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New discoveries suggest the Amazon was home to civilizations that rivaled classical Greece.
Several decades ago, most scientists believed the soil here was too poor and its climate too extreme to support anything more than small groups of hunters and gatherers or small-scale farmers.
That began to slowly change in the 1970s and 1980s, as accumulating evidence suggested that elaborate civilizations, maybe numbering in the millions, had existed along the banks of the Amazon’s largest rivers. Then, in the 1990s, scientists began documenting sites along the southern edge of the Amazon, suggesting that area may have held ancient societies as sophisticated as those of the ancient Western world.
“In many respects they were more complex than classical Greece, or medieval Europe,” said anthropologist Michael Heckenberger, who has spent nearly two decades working near the headwaters of Brazil’s Xingu river, several hundred miles east of Acre.
His team of researchers has described communities housing at least 50,000 people, living in what he’s called garden cities — made up of small and medium residential areas built around central plazas and interconnected by elaborate road systems, aligned with the cardinal directions.
“We also found large defensive earthworks around settlements and indications of pretty complex systems of forest and wetland management,” Heckenberger said.
Heckenberger’s work was featured prominently in the best-selling book “The Lost City of Z.” The non-fiction work recounts the disappearance of world-famous British explorer Percy Fawcett, who vanished into the Amazon in 1925 while hunting for a lost civilization. At the end of the book, author David Grann concludes Heckenberger may have come as close as anyone ever will to uncovering Fawcett’s mythical city of gold.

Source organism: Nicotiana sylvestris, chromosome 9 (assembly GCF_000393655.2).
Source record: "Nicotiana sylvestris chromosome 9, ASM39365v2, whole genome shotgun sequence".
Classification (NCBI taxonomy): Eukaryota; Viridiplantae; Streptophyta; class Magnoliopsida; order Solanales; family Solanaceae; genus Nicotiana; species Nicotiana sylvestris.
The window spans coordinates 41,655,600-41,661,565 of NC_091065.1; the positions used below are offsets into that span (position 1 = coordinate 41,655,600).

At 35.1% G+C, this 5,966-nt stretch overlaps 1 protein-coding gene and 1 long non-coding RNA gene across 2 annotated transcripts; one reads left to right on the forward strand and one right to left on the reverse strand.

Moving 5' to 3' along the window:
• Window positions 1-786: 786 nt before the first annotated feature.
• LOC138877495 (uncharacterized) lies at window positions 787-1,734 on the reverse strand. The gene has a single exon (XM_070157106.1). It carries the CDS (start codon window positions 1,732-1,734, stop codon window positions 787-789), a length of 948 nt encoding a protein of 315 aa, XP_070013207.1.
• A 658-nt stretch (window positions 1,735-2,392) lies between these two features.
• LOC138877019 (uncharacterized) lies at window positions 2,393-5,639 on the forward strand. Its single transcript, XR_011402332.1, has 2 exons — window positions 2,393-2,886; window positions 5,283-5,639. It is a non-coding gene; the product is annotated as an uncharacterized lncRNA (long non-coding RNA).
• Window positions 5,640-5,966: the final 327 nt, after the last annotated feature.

And he’s not the only researcher revealing a real-life El Dorado in Amazonia.
In Bolivia, a team lead by archaeologist Clark Erickson has found evidence of extensive ancient land management: a landscape marked by causeways, canals, raised fields, ring-shaped ditches and massive earthworks for trapping fish.
Geographically, the earthworks in Acre are roughly contiguous with these two sites, and the archaeological remains have some characteristics in common with those in the other two areas, scientists say.
“Now we know that they were in Acre, they were in Bolivia, they were in the Xingu. Basically all along the southern borderlands of the Amazon we find another group of complex societies,” Heckenberger said. “It clearly represents a much denser population than previously assumed.”
And the research has only just begun. Ranzi’s team is working with the Brazilian government to use a new technology that can map the ground beneath forest has not yet been chopped down.
“Amazon still is an unknown quantity,” said Jaco Cesar Piccoli, an anthropologist and head of the department of social sciences at the Federal University of Acre. “It's likely we’re going to find many more remains of human occupation.”
But he says, even as scientists broaden their search, some ruins are already being destroyed. Roads have been built across many geoglyphs, and cattle graze on and around many more.
“Very little has been done, up until now, to preserve these sites,” Piccoli said. “And there’s still so much left to discover.”